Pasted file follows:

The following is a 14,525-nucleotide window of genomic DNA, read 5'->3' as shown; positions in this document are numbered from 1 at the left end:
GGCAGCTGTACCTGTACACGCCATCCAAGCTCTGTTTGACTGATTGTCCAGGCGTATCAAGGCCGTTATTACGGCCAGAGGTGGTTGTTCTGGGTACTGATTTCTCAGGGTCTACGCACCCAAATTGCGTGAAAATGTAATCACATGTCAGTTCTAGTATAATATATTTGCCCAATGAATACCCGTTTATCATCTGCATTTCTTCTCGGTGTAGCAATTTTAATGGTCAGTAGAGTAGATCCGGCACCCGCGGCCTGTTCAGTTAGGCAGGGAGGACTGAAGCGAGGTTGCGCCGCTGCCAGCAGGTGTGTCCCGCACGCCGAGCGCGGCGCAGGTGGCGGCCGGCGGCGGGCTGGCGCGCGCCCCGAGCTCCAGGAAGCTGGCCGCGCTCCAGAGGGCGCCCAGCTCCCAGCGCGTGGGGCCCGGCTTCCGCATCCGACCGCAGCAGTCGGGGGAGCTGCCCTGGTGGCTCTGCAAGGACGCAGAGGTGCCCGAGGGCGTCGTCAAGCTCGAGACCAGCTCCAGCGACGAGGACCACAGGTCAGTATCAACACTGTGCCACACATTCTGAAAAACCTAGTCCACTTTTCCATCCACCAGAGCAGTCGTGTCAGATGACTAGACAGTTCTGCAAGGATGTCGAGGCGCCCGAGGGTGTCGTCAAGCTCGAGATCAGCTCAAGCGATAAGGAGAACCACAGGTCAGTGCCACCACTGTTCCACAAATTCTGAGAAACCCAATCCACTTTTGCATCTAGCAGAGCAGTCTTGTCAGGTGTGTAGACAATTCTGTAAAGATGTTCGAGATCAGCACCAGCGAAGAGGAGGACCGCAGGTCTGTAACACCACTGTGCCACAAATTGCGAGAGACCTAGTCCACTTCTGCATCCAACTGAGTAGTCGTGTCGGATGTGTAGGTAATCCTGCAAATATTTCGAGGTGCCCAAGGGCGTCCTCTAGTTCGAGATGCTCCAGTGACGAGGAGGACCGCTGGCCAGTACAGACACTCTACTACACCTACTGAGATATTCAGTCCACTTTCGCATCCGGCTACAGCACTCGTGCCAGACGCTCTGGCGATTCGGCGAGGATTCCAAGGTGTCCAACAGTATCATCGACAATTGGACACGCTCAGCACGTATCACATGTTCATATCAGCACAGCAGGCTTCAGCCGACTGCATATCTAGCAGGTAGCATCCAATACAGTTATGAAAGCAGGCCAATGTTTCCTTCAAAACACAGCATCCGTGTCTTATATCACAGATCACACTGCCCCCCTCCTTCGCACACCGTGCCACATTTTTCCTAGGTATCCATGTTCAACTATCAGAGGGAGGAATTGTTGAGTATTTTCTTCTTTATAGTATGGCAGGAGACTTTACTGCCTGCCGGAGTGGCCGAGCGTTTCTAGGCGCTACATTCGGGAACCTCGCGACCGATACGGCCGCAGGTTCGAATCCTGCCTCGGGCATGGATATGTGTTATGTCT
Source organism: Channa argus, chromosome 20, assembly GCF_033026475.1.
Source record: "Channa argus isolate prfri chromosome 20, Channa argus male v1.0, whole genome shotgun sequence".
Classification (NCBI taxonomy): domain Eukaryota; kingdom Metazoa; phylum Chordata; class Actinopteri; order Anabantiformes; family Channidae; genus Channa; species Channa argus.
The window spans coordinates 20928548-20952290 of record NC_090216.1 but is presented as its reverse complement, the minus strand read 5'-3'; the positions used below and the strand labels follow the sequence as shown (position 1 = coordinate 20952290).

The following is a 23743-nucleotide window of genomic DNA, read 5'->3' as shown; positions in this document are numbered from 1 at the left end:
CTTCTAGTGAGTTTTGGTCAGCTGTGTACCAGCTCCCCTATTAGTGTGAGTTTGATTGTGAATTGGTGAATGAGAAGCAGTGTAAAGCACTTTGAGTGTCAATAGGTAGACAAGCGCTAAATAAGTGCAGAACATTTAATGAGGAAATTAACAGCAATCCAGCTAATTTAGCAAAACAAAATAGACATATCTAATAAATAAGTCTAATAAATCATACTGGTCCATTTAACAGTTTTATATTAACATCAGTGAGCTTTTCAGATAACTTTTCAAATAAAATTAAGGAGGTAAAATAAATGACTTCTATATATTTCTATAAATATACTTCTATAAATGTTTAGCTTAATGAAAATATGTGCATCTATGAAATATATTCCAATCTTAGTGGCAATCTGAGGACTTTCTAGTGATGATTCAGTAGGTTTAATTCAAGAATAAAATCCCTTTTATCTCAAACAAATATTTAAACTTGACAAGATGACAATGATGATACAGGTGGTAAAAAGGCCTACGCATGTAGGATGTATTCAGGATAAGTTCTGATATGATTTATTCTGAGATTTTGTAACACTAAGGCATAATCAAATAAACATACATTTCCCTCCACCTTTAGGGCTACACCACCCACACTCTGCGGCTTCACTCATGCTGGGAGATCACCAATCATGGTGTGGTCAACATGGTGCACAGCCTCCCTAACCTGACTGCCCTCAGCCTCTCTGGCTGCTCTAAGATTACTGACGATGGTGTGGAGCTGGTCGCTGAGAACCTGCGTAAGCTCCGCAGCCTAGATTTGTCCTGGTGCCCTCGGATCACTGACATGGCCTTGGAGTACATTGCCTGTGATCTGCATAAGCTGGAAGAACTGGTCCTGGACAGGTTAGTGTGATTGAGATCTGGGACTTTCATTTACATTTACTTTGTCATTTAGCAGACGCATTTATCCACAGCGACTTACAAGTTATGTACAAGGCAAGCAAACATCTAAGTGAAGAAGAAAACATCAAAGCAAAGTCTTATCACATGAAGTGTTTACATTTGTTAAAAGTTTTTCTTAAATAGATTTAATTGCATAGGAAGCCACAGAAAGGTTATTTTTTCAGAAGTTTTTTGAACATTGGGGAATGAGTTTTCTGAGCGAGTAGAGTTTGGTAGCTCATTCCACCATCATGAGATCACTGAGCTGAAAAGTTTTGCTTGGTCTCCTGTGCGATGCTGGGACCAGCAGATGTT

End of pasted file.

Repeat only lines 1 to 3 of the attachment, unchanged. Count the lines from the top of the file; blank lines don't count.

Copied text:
The following is a 14,525-nucleotide window of genomic DNA, read 5'->3' as shown; positions in this document are numbered from 1 at the left end:
GGCAGCTGTACCTGTACACGCCATCCAAGCTCTGTTTGACTGATTGTCCAGGCGTATCAAGGCCGTTATTACGGCCAGAGGTGGTTGTTCTGGGTACTGATTTCTCAGGGTCTACGCACCCAAATTGCGTGAAAATGTAATCACATGTCAGTTCTAGTATAATATATTTGCCCAATGAATACCCGTTTATCATCTGCATTTCTTCTCGGTGTAGCAATTTTAATGGTCAGTAGAGTAGATCCGGCACCCGCGGCCTGTTCAGTTAGGCAGGGAGGACTGAAGCGAGGTTGCGCCGCTGCCAGCAGGTGTGTCCCGCACGCCGAGCGCGGCGCAGGTGGCGGCCGGCGGCGGGCTGGCGCGCGCCCCGAGCTCCAGGAAGCTGGCCGCGCTCCAGAGGGCGCCCAGCTCCCAGCGCGTGGGGCCCGGCTTCCGCATCCGACCGCAGCAGTCGGGGGAGCTGCCCTGGTGGCTCTGCAAGGACGCAGAGGTGCCCGAGGGCGTCGTCAAGCTCGAGACCAGCTCCAGCGACGAGGACCACAGGTCAGTATCAACACTGTGCCACACATTCTGAAAAACCTAGTCCACTTTTCCATCCACCAGAGCAGTCGTGTCAGATGACTAGACAGTTCTGCAAGGATGTCGAGGCGCCCGAGGGTGTCGTCAAGCTCGAGATCAGCTCAAGCGATAAGGAGAACCACAGGTCAGTGCCACCACTGTTCCACAAATTCTGAGAAACCCAATCCACTTTTGCATCTAGCAGAGCAGTCTTGTCAGGTGTGTAGACAATTCTGTAAAGATGTTCGAGATCAGCACCAGCGAAGAGGAGGACCGCAGGTCTGTAACACCACTGTGCCACAAATTGCGAGAGACCTAGTCCACTTCTGCATCCAACTGAGTAGTCGTGTCGGATGTGTAGGTAATCCTGCAAATATTTCGAGGTGCCCAAGGGCGTCCTCTAGTTCGAGATGCTCCAGTGACGAGGAGGACCGCTGGCCAGTACAGACACTCTACTACACCTACTGAGATATTCAGTCCACTTTCGCATCCGGCTACAGCACTCGTGCCAGACGCTCTGGCGATTCGGCGAGGATTCCAAGGTGTCCAACAGTATCATCGACAATTGGACACGCTCAGCACGTATCACATGTTCATATCAGCACAGCAGGCTTCAGCCGACTGCATATCTAGCAGGTAGCATCCAATACAGTTATGAAAGCAGGCCAATGTTTCCTTCAAAACACAGCATCCGTGTCTTATATCACAGATCACACTGCCCCCCTCCTTCGCACACCGTGCCACATTTTTCCTAGGTATCCATGTTCAACTATCAGAGGGAGGAATTGTTGAGTATTTTCTTCTTTATAGTATGGCAGGAGACTTTACTGCCTGCCGGAGTGGCCGAGCGTTTCTAGGCGCTACATTCGGGAACCTCGCGACCGATACGGCCGCAGGTTCGAATCCTGCCTCGGGCATGGATATGTGTTATGTCT
Source organism: Channa argus, chromosome 20, assembly GCF_033026475.1.